Transcatheter Aortic Valve Implantation: Challenges and potential solutions
31 May 2016
UAntwerp - Campus Drie Eiken - Building Q - Promotiezaal - Universiteitsplein 1 - 2610 WILRIJK
Prof J. Bosmans & Prof C. Vrints
PhD defence Valérie Collas - Faculty of Medicine and Health Sciences
Transcatheter aortic valve implantation (TAVI) has been proven to be a reasonable alternative to surgical aortic valve replacement for the treatment of severe, symptomatic aortic valve stenosis in elderly high risk patients. The aim of this thesis is to evaluate the most important limitations of TAVI, such as the occurrence of aortic regurgitation (AR) and conduction disturbances post TAVI, non-ideal transfemoral access and patient selection.
To evaluate AR post TAVI, the mechanism(s) of post TAVI AR based on baseline anatomical and morphological characteristics are measured and quantified on computed tomography scan analysis and compared according to the occurrence of significant AR post TAVI on angiography and echocardiography. The most accurate method to assess AR post TAVI is evaluated based on the capability to discriminate good and bad prognosis. Virtual implantation software to predict AR post TAVI is validated.
Conduction disturbances post TAVI are evaluated by the implantation depth, the incidence of new conduction disturbances, and the need for and indications of permanent pacemaker implantation within the first month after TAVI, using the new Accutrak CoreValve delivery system, compared to the previous generation in a consecutive “real world” patient population.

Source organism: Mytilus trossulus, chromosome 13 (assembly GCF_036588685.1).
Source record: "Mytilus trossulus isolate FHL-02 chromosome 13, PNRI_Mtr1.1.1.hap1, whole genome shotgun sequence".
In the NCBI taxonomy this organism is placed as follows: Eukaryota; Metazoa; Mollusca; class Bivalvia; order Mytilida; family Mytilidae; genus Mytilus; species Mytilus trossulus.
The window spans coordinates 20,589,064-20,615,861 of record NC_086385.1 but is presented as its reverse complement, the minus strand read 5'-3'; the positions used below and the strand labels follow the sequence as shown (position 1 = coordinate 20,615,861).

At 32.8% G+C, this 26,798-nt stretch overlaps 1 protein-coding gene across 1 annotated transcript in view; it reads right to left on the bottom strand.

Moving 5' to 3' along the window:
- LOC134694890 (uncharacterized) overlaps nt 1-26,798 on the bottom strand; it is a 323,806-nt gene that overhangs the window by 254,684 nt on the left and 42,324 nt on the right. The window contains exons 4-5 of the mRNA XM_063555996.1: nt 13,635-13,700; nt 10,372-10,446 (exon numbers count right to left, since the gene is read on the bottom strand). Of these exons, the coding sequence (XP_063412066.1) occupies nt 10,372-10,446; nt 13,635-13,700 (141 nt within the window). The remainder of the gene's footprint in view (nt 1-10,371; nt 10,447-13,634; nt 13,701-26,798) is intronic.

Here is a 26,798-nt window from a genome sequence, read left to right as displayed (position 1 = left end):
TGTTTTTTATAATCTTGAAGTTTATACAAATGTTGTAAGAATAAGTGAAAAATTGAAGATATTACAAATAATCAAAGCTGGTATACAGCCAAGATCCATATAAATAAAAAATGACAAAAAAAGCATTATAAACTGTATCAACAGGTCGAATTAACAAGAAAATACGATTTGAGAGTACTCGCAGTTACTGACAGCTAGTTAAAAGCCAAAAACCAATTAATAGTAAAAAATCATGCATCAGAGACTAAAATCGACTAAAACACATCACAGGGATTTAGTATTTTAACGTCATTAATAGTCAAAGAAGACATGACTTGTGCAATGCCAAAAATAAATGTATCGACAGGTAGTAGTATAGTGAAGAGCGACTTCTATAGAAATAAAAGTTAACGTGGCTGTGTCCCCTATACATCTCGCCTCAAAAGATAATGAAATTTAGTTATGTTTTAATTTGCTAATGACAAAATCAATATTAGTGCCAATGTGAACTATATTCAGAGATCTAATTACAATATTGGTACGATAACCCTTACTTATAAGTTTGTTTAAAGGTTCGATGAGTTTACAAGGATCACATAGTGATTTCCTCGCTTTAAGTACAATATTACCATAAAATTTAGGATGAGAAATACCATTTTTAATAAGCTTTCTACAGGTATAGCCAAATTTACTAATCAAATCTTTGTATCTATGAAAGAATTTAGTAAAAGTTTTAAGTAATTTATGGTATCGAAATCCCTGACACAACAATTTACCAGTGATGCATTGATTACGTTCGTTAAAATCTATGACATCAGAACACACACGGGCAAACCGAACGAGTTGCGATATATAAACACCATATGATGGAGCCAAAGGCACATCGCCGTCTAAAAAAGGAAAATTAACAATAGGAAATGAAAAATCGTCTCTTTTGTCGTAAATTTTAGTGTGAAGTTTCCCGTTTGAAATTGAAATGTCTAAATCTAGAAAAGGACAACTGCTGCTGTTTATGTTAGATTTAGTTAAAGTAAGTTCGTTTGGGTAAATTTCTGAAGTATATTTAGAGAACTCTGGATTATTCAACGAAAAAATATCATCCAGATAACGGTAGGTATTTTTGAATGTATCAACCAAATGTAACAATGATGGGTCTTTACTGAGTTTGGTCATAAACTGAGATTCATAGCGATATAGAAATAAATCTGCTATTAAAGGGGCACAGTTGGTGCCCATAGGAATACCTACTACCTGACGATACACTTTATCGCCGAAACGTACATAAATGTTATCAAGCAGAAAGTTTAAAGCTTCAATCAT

Increasing numbers of patients without ideal femoral access are referred to the heart team. The first series of 20 patients undergoing TAVI via brachiocephalic artery access are reported.
Surgical risk scores could be helpful in patient selection, but do not take TAVI-related risk factors into account, are not based on elderly patients (75 years and older) and are in general not accurate enough to predict prognosis after TAVI. Therefore, recently proposed risk scores for the prediction of mortality up to one year after TAVI, using a self-expandable valve (CoreValve) are validated. The potential role of red cell distribution width, a relative simple and inexpensive parameter in predicting outcome after TAVI is analysed.
Geriatric parameters of patients with severe, symptomatic aortic valve stenosis are evaluated through multidimensional geriatric assessment. The aim is to evaluate objective multidimensional geriatric assessment to heart team decision for the treatment selection of elderly patients with symptomatic severe aortic valve stenosis.